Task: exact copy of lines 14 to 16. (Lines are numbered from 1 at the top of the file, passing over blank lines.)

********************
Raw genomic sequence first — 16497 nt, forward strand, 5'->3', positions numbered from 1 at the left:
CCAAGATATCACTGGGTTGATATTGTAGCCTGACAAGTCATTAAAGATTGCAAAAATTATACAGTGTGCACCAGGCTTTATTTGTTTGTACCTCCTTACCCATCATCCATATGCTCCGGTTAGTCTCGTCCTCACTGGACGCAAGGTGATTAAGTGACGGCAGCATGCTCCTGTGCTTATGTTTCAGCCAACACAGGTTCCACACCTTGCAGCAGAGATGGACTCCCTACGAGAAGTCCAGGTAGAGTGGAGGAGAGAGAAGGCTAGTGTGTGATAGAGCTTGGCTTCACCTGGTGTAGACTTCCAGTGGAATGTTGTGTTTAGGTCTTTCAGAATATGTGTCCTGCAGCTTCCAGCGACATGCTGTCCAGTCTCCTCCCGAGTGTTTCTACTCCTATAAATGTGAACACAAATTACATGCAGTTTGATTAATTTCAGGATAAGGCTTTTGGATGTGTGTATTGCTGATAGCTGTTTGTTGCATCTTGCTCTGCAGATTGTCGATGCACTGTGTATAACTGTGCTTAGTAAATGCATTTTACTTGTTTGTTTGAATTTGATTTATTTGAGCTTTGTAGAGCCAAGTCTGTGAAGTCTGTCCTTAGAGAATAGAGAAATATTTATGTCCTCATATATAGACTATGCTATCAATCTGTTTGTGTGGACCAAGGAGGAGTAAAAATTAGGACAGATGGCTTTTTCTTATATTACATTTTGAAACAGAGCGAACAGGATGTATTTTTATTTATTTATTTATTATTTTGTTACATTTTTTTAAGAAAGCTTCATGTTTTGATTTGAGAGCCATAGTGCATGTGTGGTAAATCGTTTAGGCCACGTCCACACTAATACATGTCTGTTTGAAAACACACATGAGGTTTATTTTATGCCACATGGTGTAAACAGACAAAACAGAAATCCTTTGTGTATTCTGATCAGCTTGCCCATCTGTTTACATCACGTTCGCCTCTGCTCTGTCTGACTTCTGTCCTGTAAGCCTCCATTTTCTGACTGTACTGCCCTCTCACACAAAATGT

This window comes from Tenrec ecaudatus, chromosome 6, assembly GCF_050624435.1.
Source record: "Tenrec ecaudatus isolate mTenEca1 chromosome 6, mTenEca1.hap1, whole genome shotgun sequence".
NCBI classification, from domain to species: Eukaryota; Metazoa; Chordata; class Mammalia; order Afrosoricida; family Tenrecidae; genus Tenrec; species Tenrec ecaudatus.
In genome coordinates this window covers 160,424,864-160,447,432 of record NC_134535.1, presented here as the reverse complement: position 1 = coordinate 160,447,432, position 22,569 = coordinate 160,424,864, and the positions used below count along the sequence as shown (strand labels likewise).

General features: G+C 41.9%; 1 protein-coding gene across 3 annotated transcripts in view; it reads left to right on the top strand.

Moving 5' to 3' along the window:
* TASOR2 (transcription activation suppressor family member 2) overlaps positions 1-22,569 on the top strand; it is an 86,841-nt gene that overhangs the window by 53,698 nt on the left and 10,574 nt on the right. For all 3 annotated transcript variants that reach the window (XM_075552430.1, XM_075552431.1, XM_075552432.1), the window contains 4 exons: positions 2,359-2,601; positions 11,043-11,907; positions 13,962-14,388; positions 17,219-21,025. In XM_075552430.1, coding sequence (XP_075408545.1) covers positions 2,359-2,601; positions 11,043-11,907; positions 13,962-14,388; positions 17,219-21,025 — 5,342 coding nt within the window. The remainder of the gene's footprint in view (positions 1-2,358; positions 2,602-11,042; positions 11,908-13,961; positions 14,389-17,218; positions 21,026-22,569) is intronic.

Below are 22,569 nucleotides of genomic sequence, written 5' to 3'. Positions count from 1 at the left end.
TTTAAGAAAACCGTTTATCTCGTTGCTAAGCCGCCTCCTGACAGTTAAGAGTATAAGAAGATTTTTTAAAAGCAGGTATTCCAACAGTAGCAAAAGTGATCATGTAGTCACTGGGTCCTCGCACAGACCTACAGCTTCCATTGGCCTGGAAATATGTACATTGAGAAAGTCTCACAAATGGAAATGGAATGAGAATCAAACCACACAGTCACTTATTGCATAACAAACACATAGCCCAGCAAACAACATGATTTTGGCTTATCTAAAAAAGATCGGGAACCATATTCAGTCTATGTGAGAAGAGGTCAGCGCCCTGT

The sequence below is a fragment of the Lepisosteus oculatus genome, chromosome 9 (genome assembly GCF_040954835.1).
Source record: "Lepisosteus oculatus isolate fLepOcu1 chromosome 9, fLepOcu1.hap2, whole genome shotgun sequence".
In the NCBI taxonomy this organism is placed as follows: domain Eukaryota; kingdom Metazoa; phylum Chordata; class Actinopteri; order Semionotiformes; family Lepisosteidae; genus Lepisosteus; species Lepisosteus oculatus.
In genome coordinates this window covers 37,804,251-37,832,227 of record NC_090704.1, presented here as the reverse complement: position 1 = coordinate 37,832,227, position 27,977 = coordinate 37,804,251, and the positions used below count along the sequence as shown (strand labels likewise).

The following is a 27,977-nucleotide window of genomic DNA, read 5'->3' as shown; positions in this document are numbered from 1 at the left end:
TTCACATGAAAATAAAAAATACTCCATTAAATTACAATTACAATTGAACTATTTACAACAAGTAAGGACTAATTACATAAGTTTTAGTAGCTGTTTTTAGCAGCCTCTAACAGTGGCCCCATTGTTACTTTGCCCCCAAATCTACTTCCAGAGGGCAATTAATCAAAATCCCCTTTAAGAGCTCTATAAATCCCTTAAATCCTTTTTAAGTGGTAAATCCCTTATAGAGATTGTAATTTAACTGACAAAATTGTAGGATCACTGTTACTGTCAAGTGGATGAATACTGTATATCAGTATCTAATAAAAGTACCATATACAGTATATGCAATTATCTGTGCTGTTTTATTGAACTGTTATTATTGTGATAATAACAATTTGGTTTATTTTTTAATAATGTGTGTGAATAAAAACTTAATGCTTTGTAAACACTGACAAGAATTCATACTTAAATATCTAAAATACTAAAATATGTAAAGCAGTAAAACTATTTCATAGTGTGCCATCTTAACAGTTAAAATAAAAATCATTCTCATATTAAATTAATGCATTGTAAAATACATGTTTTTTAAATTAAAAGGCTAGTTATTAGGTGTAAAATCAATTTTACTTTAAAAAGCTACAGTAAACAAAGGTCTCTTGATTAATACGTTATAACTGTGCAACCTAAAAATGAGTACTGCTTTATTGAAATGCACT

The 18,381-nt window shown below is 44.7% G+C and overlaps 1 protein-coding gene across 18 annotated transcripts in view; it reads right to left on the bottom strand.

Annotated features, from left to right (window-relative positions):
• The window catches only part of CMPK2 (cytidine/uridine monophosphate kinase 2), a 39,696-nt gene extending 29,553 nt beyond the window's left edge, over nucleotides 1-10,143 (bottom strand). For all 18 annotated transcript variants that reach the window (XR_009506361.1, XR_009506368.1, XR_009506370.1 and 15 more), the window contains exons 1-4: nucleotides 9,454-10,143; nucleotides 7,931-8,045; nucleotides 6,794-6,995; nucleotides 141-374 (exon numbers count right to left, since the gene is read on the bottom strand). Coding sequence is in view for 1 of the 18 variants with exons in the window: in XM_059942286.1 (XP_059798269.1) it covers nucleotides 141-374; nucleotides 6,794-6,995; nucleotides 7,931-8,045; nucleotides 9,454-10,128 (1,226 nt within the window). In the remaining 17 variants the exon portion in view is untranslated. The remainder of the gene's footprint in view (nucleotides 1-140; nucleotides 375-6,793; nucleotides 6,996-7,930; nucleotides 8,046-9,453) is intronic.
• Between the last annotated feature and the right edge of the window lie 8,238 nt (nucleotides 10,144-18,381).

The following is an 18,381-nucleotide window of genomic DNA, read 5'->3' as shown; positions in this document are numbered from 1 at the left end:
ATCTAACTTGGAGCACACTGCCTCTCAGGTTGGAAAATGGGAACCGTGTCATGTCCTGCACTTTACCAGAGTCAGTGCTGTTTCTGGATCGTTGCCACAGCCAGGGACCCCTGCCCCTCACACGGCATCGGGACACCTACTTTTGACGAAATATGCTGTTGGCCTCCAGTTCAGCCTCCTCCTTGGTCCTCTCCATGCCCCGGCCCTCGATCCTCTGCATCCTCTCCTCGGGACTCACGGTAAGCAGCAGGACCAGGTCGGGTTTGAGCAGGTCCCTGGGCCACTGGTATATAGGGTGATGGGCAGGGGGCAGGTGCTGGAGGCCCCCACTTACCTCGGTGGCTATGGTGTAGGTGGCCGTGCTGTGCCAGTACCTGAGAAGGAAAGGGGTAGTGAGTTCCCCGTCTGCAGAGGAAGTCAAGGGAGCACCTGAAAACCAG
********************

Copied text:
In the NCBI taxonomy this organism is placed as follows: domain Eukaryota; kingdom Metazoa; phylum Chordata; class Actinopteri; order Semionotiformes; family Lepisosteidae; genus Lepisosteus; species Lepisosteus oculatus.
In genome coordinates this window covers 37,804,251-37,832,227 of record NC_090704.1, presented here as the reverse complement: position 1 = coordinate 37,832,227, position 27,977 = coordinate 37,804,251, and the positions used below count along the sequence as shown (strand labels likewise).

The following is a 27,977-nucleotide window of genomic DNA, read 5'->3' as shown; positions in this document are numbered from 1 at the left end: